Updated 10 a.m. August 8 to include comments from SF Hillel director Ollie Benn
An SFSU communications officer said in an Aug. 4 email to J. that the investigation found “San Francisco Hillel was improperly excluded from the “Know Your Rights” fair by the self-organized and self-appointed planning committee … The unfortunate decision by this group to exclude Hillel from the Fair represents an unacceptable breach of the University’s values, policies, and standards for inclusion and respect expected of all members of our University community.”
In an Aug. 7 email to J., S.F. Hillel executive director Ollie Benn said of the report, “The university found discrimination and retaliation against Hillel. Given this finding, the unanswered question is what the university will do to address what [SFSU President Les] Wong has himself described as ‘institutionalized anti-Semitism,’ rather than just the ‘campus climate’ generally.”
Concerned parties, including Hillel, were privately informed of the decision on July 21.
As detailed in a J. cover story on May 3, the dispute arose after Hillel was dropped from participating in “Know Your Rights,” an information fair held in February that was geared toward “vulnerable populations who may be feeling targeted in the new political climate,” according to the event web page, and which presented workshops on legal resources and immigrant rights, and tabling opportunities for student organizations.
Hillel had initially been invited to take part in the event, and staffers gladly accepted. Several days later, Hillel staffer Jason Steckler received an email: “Dear community organizer, thank you for your interest. We are at capacity.”
Later, according to Steckler, an SFSU employee with inside knowledge informed Hillel that days earlier, the event’s organizing committee, with S.F. State personnel looking on, had arbitrarily cut off registration for the express purpose of excluding Hillel.
It came out much later that S.F. Hillel was deliberately barred because of “its demonstrated record of suppression of student rights, including advocacy for justice in Palestine,” according to fair organizer Saliem Shehadeh, as quoted in a blog at Palestine Legal. “In S.F. and across the country, Hillel International has attacked students and professors with unfounded accusations of terrorism and anti-Semitism, and called for law enforcement to scrutinize our political speech.”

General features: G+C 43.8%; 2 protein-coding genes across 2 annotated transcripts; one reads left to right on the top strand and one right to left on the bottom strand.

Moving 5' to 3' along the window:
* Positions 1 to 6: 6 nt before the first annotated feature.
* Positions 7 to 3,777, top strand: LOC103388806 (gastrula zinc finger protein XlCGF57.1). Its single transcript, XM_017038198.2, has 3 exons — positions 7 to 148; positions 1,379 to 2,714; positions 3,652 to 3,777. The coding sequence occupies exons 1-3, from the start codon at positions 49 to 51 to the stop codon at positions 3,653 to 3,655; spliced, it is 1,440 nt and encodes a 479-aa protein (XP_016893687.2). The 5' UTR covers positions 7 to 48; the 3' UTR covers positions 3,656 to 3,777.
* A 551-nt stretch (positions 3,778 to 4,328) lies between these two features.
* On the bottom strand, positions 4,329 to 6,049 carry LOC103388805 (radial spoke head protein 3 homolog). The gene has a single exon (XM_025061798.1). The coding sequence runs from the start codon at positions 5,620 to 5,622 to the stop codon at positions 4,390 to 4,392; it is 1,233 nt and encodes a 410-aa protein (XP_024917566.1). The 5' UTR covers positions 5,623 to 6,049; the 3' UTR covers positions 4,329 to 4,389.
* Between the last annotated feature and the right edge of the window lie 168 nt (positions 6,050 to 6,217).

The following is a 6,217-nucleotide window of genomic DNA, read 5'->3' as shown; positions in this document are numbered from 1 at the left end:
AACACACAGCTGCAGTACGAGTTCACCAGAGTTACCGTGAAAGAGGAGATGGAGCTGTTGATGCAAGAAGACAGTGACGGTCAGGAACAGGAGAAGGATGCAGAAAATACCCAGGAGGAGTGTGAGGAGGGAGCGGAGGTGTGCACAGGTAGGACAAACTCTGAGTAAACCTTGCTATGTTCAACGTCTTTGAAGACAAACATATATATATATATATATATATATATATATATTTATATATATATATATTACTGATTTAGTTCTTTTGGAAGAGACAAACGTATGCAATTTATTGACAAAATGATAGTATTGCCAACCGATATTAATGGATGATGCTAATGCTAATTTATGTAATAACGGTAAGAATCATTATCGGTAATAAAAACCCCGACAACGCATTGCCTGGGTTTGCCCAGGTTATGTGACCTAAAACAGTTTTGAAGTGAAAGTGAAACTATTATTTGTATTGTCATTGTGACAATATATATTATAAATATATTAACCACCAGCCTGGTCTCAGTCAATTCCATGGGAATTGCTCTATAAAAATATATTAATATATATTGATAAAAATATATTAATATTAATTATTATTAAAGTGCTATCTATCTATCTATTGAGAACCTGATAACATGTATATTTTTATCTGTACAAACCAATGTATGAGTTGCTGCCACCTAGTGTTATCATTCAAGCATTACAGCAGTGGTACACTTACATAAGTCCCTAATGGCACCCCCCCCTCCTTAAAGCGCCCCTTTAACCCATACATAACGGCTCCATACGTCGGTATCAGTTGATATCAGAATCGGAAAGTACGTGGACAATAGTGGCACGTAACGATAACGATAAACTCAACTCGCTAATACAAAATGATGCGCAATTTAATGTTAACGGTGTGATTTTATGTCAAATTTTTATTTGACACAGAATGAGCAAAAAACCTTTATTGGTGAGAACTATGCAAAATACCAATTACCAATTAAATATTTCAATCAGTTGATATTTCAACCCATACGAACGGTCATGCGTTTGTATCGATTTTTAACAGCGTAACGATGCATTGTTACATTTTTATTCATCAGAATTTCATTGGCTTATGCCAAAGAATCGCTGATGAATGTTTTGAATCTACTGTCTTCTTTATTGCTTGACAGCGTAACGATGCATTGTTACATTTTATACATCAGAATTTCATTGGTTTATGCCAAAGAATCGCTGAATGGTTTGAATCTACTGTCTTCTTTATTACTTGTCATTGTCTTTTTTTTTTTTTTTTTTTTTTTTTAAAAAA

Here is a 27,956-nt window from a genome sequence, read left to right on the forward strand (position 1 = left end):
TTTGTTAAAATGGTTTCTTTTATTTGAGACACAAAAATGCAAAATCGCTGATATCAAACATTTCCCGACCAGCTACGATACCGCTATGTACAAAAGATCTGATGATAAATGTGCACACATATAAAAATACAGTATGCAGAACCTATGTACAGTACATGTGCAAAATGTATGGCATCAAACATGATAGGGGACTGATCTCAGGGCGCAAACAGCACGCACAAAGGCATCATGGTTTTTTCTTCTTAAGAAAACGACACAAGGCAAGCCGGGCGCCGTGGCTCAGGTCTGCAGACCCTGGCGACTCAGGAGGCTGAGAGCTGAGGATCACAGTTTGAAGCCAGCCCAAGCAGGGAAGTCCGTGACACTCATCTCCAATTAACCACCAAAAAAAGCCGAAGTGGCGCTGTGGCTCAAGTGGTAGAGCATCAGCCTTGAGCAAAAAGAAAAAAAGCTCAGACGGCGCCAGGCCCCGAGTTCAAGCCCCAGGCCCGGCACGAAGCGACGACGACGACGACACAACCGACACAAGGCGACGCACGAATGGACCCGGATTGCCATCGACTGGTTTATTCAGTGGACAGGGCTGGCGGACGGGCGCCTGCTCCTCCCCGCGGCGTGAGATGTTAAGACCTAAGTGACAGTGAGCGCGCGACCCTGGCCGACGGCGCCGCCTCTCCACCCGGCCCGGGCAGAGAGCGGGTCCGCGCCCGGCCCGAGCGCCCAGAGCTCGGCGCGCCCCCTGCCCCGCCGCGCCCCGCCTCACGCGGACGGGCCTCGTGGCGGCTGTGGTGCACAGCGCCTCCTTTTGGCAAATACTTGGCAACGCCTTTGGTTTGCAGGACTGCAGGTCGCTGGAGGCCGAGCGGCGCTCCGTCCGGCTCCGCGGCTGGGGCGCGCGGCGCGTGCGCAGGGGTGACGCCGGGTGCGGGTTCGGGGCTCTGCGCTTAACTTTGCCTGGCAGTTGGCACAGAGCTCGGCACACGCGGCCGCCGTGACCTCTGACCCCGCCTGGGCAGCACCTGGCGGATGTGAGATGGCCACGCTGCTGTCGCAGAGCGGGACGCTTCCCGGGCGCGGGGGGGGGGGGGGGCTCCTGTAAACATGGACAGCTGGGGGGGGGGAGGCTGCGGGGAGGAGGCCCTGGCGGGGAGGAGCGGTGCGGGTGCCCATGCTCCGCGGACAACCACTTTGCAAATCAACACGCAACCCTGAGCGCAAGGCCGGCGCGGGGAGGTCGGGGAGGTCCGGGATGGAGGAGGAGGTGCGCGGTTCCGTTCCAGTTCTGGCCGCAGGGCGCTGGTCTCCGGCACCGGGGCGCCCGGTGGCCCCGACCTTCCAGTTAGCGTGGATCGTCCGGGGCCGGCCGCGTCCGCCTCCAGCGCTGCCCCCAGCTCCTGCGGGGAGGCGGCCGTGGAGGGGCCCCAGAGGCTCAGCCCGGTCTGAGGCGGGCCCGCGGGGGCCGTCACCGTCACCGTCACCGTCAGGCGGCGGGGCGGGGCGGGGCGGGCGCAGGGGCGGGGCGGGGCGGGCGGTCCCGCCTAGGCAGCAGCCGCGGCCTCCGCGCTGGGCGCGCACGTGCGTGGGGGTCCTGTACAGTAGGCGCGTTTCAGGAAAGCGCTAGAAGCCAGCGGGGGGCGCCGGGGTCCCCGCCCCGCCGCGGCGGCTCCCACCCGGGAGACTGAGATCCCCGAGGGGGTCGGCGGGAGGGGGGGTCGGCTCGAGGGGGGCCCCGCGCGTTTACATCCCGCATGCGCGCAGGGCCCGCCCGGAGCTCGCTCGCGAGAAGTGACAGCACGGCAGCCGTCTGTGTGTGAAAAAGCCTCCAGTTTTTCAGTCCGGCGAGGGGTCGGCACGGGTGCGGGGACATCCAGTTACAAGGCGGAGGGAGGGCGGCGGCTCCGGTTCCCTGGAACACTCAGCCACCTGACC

Palestine Legal is, according to its website, an independent legal organization “dedicated to protecting the civil and constitutional rights of people in the U.S. who speak out for Palestinian Freedom.”
The fair’s web page listed the event’s co-sponsors, among them official university entities such as the S.F. State California Faculty Association and the Dream Resource Center.
Speaking to J. in April, Benn said about the fair, “This was supposed to be a discussion of marginalized groups. So to be excluded as a marginalized group is doubly ironic.”
Hillel complained to the university administration, and an investigation was launched. The probe wrapped up last month, though its findings were not made public.
In its email to J., SFSU said that both complainants and respondents had 10 days to state their intention to appeal the findings, but that after that, the university would “determine all appropriate corrective actions.”
Though SFSU also declined to go into further detail, an anonymous blogger at Palestine Legal leaked details of the report, noting that SFSU found “no religious discrimination, [but] SFSU did find organizers of the Fair responsible for ‘retaliation’ and viewpoint discrimination.”
Palestine Legal attorney Liz Jackson, who represented the student organizers of the Know Your Rights Fair, said, “This is a politically motivated decision to punish and silence people who stand up for Palestinian rights… we will appeal this piece as far as we need to go.”